"As people get older and people pass, it becomes more and more difficult to have that sort of firsthand knowledge" of the fight for integration, said U.S. Rep. John Lewis, D-Ga., who met Parks as a 17-year-old student and activist. "It becomes a little more difficult to pass it on."
In my seminar, as we studied the Montgomery bus boycott and Browder v. Gayle, the federal lawsuit that resulted, we came up against a question: could the boycott have succeeded in changing the law without the court's involvement? Or flip it around: would a lawsuit without the public pressure, in the deeply resistant South just shortly after Brown, have achieved any lasting practical result?
In an important new book, From Jim Crow to Civil Rights, Michael Klarman argues that Browder v. Gayle was virtually irrelevant:
[T]o focus on Gayle's contribution to desegregating Montgomery buses is to risk fundamentally misunderstanding the significance of the boycott to the modern civil rights movement. The boycott revealed the power of nonviolent protest, deprived southern whites of their illusions that blacks were satisfied with the racial status quo, challenged other southern blacks to match the efforts of those in Montgomery, and enlightened millions of whites around the nation and the world about Jim Crow. A less satisfactory outcome would have been disappointing to Montgomery blacks, but it hardly would have negated, or even greatly tarnished, the momentous accomplishments of the movement.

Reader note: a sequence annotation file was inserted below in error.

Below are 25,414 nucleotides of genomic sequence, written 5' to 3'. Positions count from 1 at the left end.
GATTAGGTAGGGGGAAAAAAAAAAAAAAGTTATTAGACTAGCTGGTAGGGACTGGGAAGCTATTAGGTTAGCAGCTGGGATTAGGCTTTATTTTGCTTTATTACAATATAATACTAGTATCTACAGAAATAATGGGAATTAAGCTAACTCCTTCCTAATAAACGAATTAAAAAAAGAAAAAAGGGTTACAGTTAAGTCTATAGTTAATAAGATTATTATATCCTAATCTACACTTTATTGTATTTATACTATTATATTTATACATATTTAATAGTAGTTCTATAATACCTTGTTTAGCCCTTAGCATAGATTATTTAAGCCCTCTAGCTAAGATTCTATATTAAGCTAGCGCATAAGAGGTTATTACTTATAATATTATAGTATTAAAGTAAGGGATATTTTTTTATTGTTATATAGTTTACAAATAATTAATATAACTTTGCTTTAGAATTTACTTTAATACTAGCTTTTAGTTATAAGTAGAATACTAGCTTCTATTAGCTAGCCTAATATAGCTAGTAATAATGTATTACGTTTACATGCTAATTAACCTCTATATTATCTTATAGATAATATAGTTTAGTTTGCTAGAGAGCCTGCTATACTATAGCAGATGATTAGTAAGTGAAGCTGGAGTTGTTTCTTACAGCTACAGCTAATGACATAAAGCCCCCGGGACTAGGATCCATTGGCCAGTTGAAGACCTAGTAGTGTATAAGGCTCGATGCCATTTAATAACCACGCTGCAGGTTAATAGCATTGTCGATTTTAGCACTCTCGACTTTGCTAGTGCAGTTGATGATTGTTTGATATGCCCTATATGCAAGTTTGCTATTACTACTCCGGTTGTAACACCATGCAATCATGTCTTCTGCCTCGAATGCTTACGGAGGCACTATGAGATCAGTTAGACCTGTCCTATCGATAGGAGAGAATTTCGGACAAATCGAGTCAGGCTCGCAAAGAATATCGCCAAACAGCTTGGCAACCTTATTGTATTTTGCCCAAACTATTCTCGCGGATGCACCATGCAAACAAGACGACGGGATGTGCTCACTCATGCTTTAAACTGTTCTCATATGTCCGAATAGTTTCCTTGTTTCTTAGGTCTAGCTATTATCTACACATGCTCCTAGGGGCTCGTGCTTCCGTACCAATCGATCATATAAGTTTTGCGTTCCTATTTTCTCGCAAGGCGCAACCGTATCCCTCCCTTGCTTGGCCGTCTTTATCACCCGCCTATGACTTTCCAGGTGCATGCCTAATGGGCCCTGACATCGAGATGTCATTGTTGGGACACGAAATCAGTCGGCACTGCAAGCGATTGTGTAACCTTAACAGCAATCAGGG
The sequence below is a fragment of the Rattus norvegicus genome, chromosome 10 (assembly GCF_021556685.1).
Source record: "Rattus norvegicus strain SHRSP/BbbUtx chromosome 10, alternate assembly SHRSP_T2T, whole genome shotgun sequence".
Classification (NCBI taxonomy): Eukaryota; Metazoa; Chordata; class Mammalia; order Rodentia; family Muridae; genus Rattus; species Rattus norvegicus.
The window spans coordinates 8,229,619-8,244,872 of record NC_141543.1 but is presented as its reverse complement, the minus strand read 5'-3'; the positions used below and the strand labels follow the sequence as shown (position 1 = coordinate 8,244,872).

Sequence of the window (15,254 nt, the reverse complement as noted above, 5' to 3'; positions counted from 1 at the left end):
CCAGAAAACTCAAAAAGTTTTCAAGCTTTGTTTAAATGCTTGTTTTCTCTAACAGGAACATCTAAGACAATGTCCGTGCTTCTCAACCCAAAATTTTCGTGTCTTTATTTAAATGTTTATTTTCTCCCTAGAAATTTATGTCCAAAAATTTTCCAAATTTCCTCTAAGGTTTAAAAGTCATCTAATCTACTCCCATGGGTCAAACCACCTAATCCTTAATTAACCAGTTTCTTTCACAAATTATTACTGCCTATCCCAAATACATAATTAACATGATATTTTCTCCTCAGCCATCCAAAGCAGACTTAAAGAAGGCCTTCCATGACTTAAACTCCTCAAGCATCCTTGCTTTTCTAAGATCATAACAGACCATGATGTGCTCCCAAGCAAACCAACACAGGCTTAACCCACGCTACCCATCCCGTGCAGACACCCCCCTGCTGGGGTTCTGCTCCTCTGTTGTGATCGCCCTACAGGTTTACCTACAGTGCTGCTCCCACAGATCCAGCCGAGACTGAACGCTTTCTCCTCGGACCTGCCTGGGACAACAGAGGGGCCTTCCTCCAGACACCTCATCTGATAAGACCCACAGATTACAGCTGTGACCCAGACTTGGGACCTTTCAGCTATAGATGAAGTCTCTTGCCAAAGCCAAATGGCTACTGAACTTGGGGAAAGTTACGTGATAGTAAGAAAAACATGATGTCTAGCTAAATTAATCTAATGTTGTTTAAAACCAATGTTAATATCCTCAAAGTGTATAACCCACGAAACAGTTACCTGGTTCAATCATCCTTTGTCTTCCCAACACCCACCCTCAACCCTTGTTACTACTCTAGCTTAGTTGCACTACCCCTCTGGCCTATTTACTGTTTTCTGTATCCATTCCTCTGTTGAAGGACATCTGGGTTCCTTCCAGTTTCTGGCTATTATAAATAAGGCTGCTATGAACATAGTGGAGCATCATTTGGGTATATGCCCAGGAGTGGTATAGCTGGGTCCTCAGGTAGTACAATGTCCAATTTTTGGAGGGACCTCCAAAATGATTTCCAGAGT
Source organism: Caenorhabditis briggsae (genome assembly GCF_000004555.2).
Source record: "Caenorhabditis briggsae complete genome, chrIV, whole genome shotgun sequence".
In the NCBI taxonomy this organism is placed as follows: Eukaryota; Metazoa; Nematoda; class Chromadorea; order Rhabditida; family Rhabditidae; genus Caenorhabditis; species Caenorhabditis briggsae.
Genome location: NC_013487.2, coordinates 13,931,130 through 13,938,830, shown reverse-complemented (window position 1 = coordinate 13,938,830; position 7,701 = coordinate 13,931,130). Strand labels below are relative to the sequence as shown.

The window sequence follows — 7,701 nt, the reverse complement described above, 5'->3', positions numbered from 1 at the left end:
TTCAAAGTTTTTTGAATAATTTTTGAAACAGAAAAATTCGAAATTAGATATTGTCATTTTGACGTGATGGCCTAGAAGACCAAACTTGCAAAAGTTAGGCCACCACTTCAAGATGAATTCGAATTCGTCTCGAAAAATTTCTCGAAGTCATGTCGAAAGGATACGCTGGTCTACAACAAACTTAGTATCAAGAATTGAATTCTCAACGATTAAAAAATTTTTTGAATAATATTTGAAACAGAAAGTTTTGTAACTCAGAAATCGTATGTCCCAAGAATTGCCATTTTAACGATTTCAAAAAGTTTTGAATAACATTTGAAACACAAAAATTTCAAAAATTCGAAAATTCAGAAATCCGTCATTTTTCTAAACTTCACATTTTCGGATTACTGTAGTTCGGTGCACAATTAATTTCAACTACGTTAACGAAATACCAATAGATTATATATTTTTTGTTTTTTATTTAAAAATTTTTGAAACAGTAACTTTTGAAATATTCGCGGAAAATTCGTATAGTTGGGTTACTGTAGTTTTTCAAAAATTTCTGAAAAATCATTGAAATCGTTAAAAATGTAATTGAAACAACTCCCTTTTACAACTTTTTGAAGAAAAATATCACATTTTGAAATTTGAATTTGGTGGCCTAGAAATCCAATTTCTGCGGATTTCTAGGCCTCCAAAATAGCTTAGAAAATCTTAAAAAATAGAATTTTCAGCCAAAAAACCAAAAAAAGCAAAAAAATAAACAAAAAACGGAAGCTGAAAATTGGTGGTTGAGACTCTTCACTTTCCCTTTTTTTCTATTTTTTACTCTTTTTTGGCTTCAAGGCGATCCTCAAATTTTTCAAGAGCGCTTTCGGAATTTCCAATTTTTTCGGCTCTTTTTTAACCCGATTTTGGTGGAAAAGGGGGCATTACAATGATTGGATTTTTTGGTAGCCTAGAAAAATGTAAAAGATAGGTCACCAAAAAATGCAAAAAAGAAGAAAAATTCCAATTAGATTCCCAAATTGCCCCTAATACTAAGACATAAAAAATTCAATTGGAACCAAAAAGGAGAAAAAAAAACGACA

Jack Bass--biographer of Judge Frank Johnson, who along with Judge Richard Rives voted in favor of the the plaintiffs on a three-judge federal panel--sees it differently: "Only the federal courts and a deeply ingrained and abiding, if sometimes grudging, respect for the law achieved [the result of desegregating the buses]. These forces also provided a channel through which an essentially nonviolent revolution could flow."
Just possibly, both claims have some truth to them.